Why your low back aches when you get up from sitting

by | Jul 19, 2019 | Aging gracefully, Lower Back Health, Lower back pain | 0 comments

squatting can be helpful for low back pain

The feeling may be familiar to you – you try to get out of your comfy chair and your low back is cranky.  It aches. It may take you a few extra seconds to fully straighten up.


The best way to describe why your low back has trouble getting up from sitting is that your lumbar discs are getting squashed.

Have you ever sat on one of those giant gym balls?

If the ball is new and fully pumped up, it doesn’t deform much – it provides a fairly stiff seat for you.

But if the ball is old and only partly inflated, your experience of sitting is different.  The ball can deform considerably and your seating is unstable.

The same changes that occur in the gym ball also occur in the discs of your low back.  As you age, your discs lose some of the structural tightness that is designed to keep your low back stable. And your discs aren’t as hydrated either. The water content is what normally keeps your disc “inflated,” just like air keeps the gym ball inflated.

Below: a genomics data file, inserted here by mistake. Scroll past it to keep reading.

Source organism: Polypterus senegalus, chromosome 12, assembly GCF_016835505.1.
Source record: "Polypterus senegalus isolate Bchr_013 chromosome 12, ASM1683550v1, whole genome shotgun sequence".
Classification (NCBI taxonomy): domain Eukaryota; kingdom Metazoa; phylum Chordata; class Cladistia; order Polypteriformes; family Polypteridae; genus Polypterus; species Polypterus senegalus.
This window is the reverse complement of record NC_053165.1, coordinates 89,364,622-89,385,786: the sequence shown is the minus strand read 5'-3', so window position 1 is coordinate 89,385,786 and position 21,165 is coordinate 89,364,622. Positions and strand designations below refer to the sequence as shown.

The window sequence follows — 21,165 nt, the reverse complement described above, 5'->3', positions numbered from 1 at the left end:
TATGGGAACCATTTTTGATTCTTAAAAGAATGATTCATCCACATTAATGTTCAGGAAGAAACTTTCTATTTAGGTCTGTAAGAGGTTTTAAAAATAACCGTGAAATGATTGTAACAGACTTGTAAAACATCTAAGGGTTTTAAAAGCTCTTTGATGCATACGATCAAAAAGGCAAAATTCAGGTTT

What can you do about lower back pain from sitting?

“Stretching” of the low back doesn’t exactly help. Trying to move the spine towards greater and greater ranges of motion can backfire. Forward-bending stretching (known as flexion) can be particularly problematic.

That’s because the tissues that get stretched – the fibers of the intervertebral disc- are no longer as elastic as they used to be.

But here are some ideas that should help:

  1. Your mattress shouldn’t sag. It’s beneficial if your mattress adjusts locally to your different body parts – the shoulders or hips, for instance. But it shouldn’t sag over its whole length. A Tempur-Pedic memory-foam bed (or one of its knockoffs) is designed to do this, but a conventional firm coil-spring mattress with extra padding or a mattress topper should work too.
  2. You can make sure your discs are maximally healthy by drinking extra water and supplementing with chondroitin sulfate and omega-3 fatty acids (found in fish oil.)
  3. The squatting posture helps decompress the discs of the low back and improves their resiliency. This isn’t a squat exercise using weights to build up the strength of your gluteal muscles. This is sitting in a squatting position for 30 seconds or more to lengthen the low back.
  4. Your chiropractor is your friend too. Through palpation, your doctor can determine if any imbalances in the alignment of your pelvis or low back are contributing to your problem.

Dr. Lavine has been an innovator in the use of movement and touch to promote health since 1981. He practices in New York City and Princeton, NJ.


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